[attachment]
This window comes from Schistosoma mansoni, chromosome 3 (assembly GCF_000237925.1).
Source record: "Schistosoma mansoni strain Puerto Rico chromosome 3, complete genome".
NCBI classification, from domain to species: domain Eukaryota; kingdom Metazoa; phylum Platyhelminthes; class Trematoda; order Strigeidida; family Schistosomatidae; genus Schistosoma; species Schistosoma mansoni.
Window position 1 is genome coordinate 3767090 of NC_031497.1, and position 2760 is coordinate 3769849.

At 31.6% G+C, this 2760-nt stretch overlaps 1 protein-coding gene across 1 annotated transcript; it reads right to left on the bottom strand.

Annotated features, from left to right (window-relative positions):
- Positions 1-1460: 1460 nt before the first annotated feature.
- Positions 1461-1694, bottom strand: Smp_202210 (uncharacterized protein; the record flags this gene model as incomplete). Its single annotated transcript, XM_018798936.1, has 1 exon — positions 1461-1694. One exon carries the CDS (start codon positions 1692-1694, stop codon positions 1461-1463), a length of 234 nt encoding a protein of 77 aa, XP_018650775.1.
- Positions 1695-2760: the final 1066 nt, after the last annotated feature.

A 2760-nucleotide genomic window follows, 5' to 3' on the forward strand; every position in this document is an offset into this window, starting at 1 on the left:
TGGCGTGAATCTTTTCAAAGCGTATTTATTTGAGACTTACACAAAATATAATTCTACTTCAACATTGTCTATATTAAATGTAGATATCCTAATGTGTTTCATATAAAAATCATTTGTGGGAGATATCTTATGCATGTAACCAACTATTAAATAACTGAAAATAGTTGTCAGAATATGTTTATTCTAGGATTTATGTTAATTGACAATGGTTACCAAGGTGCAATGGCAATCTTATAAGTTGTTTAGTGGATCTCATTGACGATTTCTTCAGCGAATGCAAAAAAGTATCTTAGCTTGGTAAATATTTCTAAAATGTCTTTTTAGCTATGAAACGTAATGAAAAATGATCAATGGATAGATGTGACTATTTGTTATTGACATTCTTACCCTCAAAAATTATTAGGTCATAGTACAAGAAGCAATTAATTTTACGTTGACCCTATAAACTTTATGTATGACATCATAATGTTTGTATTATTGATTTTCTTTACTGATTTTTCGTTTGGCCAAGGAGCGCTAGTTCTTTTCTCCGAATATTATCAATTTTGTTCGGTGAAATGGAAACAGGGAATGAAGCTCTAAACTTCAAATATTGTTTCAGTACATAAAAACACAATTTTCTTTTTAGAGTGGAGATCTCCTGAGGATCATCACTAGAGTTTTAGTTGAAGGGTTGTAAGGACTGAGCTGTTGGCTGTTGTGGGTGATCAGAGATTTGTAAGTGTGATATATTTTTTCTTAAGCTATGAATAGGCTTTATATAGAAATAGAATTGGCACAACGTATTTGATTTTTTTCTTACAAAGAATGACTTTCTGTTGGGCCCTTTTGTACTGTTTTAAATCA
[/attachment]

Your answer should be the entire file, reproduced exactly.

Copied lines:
This window comes from Schistosoma mansoni, chromosome 3 (assembly GCF_000237925.1).
Source record: "Schistosoma mansoni strain Puerto Rico chromosome 3, complete genome".
NCBI classification, from domain to species: domain Eukaryota; kingdom Metazoa; phylum Platyhelminthes; class Trematoda; order Strigeidida; family Schistosomatidae; genus Schistosoma; species Schistosoma mansoni.
Window position 1 is genome coordinate 3767090 of NC_031497.1, and position 2760 is coordinate 3769849.

At 31.6% G+C, this 2760-nt stretch overlaps 1 protein-coding gene across 1 annotated transcript; it reads right to left on the bottom strand.

Annotated features, from left to right (window-relative positions):
- Positions 1-1460: 1460 nt before the first annotated feature.
- Positions 1461-1694, bottom strand: Smp_202210 (uncharacterized protein; the record flags this gene model as incomplete). Its single annotated transcript, XM_018798936.1, has 1 exon — positions 1461-1694. One exon carries the CDS (start codon positions 1692-1694, stop codon positions 1461-1463), a length of 234 nt encoding a protein of 77 aa, XP_018650775.1.
- Positions 1695-2760: the final 1066 nt, after the last annotated feature.

A 2760-nucleotide genomic window follows, 5' to 3' on the forward strand; every position in this document is an offset into this window, starting at 1 on the left:
TGGCGTGAATCTTTTCAAAGCGTATTTATTTGAGACTTACACAAAATATAATTCTACTTCAACATTGTCTATATTAAATGTAGATATCCTAATGTGTTTCATATAAAAATCATTTGTGGGAGATATCTTATGCATGTAACCAACTATTAAATAACTGAAAATAGTTGTCAGAATATGTTTATTCTAGGATTTATGTTAATTGACAATGGTTACCAAGGTGCAATGGCAATCTTATAAGTTGTTTAGTGGATCTCATTGACGATTTCTTCAGCGAATGCAAAAAAGTATCTTAGCTTGGTAAATATTTCTAAAATGTCTTTTTAGCTATGAAACGTAATGAAAAATGATCAATGGATAGATGTGACTATTTGTTATTGACATTCTTACCCTCAAAAATTATTAGGTCATAGTACAAGAAGCAATTAATTTTACGTTGACCCTATAAACTTTATGTATGACATCATAATGTTTGTATTATTGATTTTCTTTACTGATTTTTCGTTTGGCCAAGGAGCGCTAGTTCTTTTCTCCGAATATTATCAATTTTGTTCGGTGAAATGGAAACAGGGAATGAAGCTCTAAACTTCAAATATTGTTTCAGTACATAAAAACACAATTTTCTTTTTAGAGTGGAGATCTCCTGAGGATCATCACTAGAGTTTTAGTTGAAGGGTTGTAAGGACTGAGCTGTTGGCTGTTGTGGGTGATCAGAGATTTGTAAGTGTGATATATTTTTTCTTAAGCTATGAATAGGCTTTATATAGAAATAGAATTGGCACAACGTATTTGATTTTTTTCTTACAAAGAATGACTTTCTGTTGGGCCCTTTTGTACTGTTTTAAATCA